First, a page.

Introduction to a Special Section: Genetic Adaptation of Natural Salmonid Populations
The gathering of salmonid geneticists in Boise, Idaho, on June 2–4, 2010, was the most recent Coastwide Salmonid Genetics Meeting, a series now spanning four decades. The presently biannual conference provides an excellent opportunity to present research and exchange information in the exponentially expanding field of salmonid genetics. The value of the meeting is readily apparent to participants, serving to ensure that the tradition of the coastwide meeting will continue into the future. It is worthwhile to note the developments that prompted the initial meetings in the 1980s and resulted in the regular meetings that followed. The time was certainly right, as salmonid genetics research did in fact become “coastwide” during the 1980s, when numerous government agencies and universities in western North America initiated fisheries genetics research programs. This convergence confirmed that the field of applied population genetics for fish had evolved during preceding decades from the potentialities envisioned by a handful of scientists to an endeavor of widely recognized value to fishery managers. Utter termed the 1980s “the decade of application” and described the greatly increased uses of genetic data in fishery management. These applications were in diverse areas, including fish culture, conservation biology, forensics, and an area that led to unanticipated, broad collaboration among salmon geneticists: the management of mixed-stock fisheries.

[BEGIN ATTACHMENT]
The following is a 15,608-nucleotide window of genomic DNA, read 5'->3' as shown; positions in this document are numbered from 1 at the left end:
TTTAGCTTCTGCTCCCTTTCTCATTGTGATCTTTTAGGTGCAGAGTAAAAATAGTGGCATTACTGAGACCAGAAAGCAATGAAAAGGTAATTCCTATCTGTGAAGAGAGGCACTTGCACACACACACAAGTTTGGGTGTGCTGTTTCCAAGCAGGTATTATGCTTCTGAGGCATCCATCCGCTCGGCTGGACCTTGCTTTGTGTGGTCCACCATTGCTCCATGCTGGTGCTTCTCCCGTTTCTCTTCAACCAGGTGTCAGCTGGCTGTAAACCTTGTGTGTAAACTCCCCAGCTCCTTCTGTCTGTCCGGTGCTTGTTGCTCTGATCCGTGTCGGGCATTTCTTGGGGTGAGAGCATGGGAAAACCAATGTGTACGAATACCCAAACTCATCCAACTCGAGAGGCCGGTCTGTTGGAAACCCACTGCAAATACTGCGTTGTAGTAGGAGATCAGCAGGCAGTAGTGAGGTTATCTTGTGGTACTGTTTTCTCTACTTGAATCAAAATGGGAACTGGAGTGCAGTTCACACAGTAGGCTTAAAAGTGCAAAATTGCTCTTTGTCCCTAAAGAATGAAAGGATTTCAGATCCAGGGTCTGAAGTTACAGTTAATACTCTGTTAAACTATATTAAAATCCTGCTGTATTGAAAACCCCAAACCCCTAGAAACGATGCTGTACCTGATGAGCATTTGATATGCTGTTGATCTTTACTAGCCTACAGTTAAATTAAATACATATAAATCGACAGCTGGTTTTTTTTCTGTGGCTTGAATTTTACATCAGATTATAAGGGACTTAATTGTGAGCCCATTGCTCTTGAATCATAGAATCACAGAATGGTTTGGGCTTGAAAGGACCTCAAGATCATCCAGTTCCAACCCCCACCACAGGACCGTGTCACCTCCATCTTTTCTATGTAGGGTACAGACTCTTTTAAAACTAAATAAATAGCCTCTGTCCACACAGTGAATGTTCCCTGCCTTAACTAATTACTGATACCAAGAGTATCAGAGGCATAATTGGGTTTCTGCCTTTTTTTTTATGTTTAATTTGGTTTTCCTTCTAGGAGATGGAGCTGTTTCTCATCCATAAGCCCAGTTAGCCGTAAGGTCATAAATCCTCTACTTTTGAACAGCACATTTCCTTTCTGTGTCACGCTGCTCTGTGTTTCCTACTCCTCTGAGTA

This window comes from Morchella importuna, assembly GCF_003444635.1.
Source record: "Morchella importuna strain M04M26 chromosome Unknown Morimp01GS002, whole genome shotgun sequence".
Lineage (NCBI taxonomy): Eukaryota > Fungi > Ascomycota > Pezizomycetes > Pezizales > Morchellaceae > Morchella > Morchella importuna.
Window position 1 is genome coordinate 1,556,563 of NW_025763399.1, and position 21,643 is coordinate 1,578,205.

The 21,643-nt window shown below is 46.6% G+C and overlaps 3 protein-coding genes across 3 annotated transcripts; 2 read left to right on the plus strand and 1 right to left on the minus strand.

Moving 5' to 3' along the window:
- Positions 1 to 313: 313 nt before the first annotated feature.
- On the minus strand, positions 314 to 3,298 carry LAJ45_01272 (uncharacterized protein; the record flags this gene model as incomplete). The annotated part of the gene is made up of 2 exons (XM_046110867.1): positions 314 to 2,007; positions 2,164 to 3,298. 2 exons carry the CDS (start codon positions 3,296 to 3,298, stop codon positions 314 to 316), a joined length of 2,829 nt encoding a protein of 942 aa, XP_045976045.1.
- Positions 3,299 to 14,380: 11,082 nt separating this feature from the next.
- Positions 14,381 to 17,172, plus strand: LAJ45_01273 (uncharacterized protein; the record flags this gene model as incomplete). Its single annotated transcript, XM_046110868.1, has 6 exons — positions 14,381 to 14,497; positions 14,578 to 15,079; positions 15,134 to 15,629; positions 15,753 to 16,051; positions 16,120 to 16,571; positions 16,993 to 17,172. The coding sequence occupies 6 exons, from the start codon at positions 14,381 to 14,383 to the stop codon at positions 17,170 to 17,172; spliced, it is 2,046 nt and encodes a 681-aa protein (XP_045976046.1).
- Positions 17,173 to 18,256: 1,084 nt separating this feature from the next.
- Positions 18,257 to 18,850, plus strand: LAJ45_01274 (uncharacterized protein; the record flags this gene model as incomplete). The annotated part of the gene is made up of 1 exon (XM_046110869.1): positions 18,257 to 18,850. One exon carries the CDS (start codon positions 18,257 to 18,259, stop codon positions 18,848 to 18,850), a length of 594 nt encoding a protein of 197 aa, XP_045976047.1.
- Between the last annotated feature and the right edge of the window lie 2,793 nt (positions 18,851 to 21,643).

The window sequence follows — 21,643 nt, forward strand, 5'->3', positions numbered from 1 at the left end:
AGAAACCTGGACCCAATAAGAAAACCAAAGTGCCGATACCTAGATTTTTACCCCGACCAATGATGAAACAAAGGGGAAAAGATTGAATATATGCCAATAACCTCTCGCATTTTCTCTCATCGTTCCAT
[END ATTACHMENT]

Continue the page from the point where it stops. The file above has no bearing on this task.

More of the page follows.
Teel, D.J., S.R. Narum, J.B. Olsen, and F.M. Utter. 2011. Introduction to a Special Section: Genetic Adaptation of Natural Salmonid Populations. Transactions of the American Fisheries Society 140:659-664.